arts and culture

A woman next to a microphone.
Paulapoundstone.com

Public radio listeners may already know Paula Poundstone from her long-running gig as a panelist on the NPR quiz show, "Wait Wait Don't Tell Me," but she currently is on tour, has a new puppy, loves vaccuum cleaners, and spoke about all of these things (and more!) with KUNR's Michele Ravera. Their conversation comes just before Poundstone is scheduled to perform in Reno on Saturday, June 1, at the Pioneer Center.

Truckee Meadows Community College is canceling its lease at its Keystone Avenue Performing Arts Center. As first reported in ThisisReno last year, TMCC is not renewing its lease at the Keystone location for financial and safety reasons. Although considered by the college as far back as 2015, TMCC President Karin Hilgerson surprised faculty last year by quietly deciding not to renew the lease. 

Governor Steve Sisolak sits at his desk with kids behind him as he signs a bill they wrote and lobbied for.
Holly Hutchings

Like sturdy maple trees in Vermont or the sugary fried beignets of Louisiana, states have their own icons that instantly connect the symbol to its place. Nevada has neon. Some local advocates for the noble gas have been working to get its spot in the history books by making neon the state’s official element this legislative session.

The work paid off, and Governor Steve Sisolak signed the bill into law Tuesday, but the bill’s proponents are not who you might think, and KUNR’s Holly Hutchings has been following them for months.

A huge, brightly lit neon sign of a horse and its rider stands tall on Fremont Street in Las Vegas.
Jakob Owens on Unsplash

The science of neon hasn't changed in over a century. What charged the gas to life as a 1900's advertising medium still burns it brightly today. For KUNR's detailed series on neon, Holly Hutchings traveled to our counterpart in the South and spoke with a physicist about what he calls, lightning in a bottle. 

An old, faded sign stands tall with the letters for "motel" stacked high.
Holly Hutchings

Motels are coming down in Reno, and with that, their signs - works of art and advertising from the automobile revolution - have been lost. While Reno redevelops, bits of roadside history are being discarded. A few dedicated folks are working to recognize and also preserve these icons. KUNR’s Holly Hutchings learned more and has this report.

A man and woman sit at a computer, working on a website to digitally preserve neon signs.
Holly Hutchings

You’ve heard of classic neon signs of bygone buildings being preserved in museums and boneyards, but one professor at the University of Nevada, Reno is taking preservation digital. Dr. Katherine Hepworth is working with a team to document neon signs from Reno’s past, as well as signs left standing, with the goal of eventually allowing all to access and enjoy the design and history of the signs. KUNR’s Holly Hutchings talked to her about the project and has this interview.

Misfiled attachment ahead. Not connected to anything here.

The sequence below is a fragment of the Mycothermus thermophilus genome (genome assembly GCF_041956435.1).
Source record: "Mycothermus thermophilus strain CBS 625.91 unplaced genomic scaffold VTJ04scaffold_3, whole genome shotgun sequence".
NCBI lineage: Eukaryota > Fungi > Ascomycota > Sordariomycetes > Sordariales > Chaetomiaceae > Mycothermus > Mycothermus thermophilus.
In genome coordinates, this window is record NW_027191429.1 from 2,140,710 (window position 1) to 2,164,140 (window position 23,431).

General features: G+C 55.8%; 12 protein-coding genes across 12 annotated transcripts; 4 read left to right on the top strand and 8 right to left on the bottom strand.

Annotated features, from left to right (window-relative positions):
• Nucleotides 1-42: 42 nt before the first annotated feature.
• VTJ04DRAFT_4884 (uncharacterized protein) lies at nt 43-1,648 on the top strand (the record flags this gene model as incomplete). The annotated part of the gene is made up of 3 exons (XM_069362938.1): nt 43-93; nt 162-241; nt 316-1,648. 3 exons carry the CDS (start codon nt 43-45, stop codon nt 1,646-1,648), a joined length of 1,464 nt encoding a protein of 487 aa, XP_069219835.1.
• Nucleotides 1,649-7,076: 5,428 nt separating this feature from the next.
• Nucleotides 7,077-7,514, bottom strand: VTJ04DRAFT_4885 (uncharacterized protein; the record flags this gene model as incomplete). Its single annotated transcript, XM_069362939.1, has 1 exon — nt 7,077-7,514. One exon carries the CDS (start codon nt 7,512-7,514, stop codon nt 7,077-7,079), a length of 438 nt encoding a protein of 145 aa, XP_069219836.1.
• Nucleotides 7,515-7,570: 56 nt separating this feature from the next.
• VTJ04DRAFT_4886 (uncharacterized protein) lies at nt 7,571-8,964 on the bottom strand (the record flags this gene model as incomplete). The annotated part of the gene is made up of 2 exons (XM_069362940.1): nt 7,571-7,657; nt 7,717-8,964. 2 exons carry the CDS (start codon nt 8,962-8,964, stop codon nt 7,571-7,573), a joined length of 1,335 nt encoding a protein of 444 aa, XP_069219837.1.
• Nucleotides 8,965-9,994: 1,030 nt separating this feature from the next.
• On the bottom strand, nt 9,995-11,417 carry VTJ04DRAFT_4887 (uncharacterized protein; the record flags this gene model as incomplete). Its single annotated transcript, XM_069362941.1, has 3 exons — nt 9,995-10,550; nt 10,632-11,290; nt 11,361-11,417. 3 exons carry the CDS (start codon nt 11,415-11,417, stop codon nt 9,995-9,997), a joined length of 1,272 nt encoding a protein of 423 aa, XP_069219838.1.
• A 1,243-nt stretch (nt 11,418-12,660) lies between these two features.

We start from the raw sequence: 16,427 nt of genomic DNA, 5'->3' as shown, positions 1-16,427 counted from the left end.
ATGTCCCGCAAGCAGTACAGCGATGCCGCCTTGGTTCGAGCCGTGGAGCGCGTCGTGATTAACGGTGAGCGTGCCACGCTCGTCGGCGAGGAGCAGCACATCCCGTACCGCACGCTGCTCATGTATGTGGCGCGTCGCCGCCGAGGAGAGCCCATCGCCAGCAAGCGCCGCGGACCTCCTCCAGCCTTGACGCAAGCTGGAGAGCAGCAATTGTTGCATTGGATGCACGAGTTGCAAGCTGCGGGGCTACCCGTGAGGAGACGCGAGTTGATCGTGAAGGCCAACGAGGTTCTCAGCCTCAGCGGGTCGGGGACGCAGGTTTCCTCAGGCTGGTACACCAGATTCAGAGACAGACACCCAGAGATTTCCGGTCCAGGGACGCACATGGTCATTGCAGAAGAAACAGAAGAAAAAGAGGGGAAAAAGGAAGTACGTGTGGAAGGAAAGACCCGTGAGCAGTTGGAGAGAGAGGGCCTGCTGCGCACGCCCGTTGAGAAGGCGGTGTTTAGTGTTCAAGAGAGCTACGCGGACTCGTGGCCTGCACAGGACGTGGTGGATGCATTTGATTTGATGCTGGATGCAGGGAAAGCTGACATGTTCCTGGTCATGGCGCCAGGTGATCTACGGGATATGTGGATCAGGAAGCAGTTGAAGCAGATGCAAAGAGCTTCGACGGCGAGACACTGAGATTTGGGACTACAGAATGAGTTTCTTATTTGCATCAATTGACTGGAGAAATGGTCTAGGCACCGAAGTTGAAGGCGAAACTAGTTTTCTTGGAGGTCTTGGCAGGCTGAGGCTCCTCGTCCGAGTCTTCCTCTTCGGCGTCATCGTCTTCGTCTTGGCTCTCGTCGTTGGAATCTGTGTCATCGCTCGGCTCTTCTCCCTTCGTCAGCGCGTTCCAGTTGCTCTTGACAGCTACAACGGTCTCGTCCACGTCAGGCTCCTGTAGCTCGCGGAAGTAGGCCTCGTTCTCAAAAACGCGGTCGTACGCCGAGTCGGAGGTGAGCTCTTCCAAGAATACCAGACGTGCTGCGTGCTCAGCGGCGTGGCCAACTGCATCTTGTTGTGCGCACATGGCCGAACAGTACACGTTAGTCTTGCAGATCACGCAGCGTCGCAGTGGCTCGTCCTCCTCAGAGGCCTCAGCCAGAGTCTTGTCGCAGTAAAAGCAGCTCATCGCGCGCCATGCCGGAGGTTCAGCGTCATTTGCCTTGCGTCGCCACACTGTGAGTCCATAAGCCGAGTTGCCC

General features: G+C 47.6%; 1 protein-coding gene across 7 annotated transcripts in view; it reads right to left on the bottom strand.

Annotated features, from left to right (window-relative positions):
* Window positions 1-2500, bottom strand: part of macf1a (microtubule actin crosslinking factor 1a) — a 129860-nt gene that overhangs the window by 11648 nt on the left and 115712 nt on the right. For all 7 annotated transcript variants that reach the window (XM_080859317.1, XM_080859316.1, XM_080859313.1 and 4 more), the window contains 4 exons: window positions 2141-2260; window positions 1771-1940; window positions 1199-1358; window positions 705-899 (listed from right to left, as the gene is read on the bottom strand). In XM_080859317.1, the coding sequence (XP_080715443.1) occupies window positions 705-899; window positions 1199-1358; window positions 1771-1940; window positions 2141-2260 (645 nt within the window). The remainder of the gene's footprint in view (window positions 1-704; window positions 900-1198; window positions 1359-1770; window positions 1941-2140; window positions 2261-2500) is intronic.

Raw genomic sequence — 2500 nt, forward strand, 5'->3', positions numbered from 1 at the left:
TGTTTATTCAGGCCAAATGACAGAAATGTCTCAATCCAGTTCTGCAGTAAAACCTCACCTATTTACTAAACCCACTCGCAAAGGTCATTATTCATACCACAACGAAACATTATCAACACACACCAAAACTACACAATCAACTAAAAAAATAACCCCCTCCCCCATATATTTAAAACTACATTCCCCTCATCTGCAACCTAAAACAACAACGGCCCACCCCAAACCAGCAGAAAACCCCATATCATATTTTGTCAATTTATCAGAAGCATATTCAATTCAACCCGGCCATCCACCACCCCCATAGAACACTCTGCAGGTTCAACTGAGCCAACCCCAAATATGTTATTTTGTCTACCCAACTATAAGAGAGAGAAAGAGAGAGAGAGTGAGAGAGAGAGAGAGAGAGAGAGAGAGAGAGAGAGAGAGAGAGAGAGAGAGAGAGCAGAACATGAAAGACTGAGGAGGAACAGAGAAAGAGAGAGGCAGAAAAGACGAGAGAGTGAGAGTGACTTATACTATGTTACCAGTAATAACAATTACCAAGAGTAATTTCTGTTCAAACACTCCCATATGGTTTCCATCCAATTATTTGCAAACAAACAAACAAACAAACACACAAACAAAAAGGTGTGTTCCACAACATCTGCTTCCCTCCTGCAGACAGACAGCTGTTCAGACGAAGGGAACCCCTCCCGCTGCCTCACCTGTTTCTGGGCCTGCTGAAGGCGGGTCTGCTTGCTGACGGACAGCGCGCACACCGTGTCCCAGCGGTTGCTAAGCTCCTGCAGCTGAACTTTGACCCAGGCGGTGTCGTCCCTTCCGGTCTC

Video: 38 Years Of Making Neon In Northern Nevada

Apr 4, 2019
A man stands in front of a work table, holding a small neon sign.
Krysta Scripter

Ken Hines has been working with neon for 38 years and describes himself as the last full-time neon tube-bender in Northern Nevada, making him an asset to the local sign industry. He won't be around forever though, and when KUNR first met him, he was looking for an apprentice. 

Since then, he's found one, and he expects to stay in business for another 10 or so years while also teaching his craft to the next generation.  KUNR took a look inside his studio at Artech to learn more. 

A man in a plaid shirt bends a tube of glass while blowing into it as part of his neon craft.
Holly Hutchings

Blowing and bending glass tubes his whole working life, Ken Hines has helped illuminate the Reno skyline for nearly forty years by creating countless neon signs, but his workload has dwindled and craftsman like him are fading away, like the neon they create. KUNR’s Holly Hutchings caught up with Hines at his work station at Artech, a coworking space in Reno, and has his story.

Virginia Street in Reno at night.
Holly Hutchings

Neon and Nevada go hand in hand. The flashing tube lights are synonymous with the Silver State and have long told our story. Neon has surged in popularity at times and fizzled out in others. KUNR's Arts and Culture Reporter Holly Hutchings has been looking into this integral part of Nevada's identity and talked with News Director Michelle Billman about the stories she’s discovered.

White cans with blue ones in the center in the shape of a platapus.
Holly Hutchings

Whether it’s an octopus or the pyramids of Giza, 12 teams of builders are using canned good to bring hunger awareness to the community through the art of “can sculpting.” 

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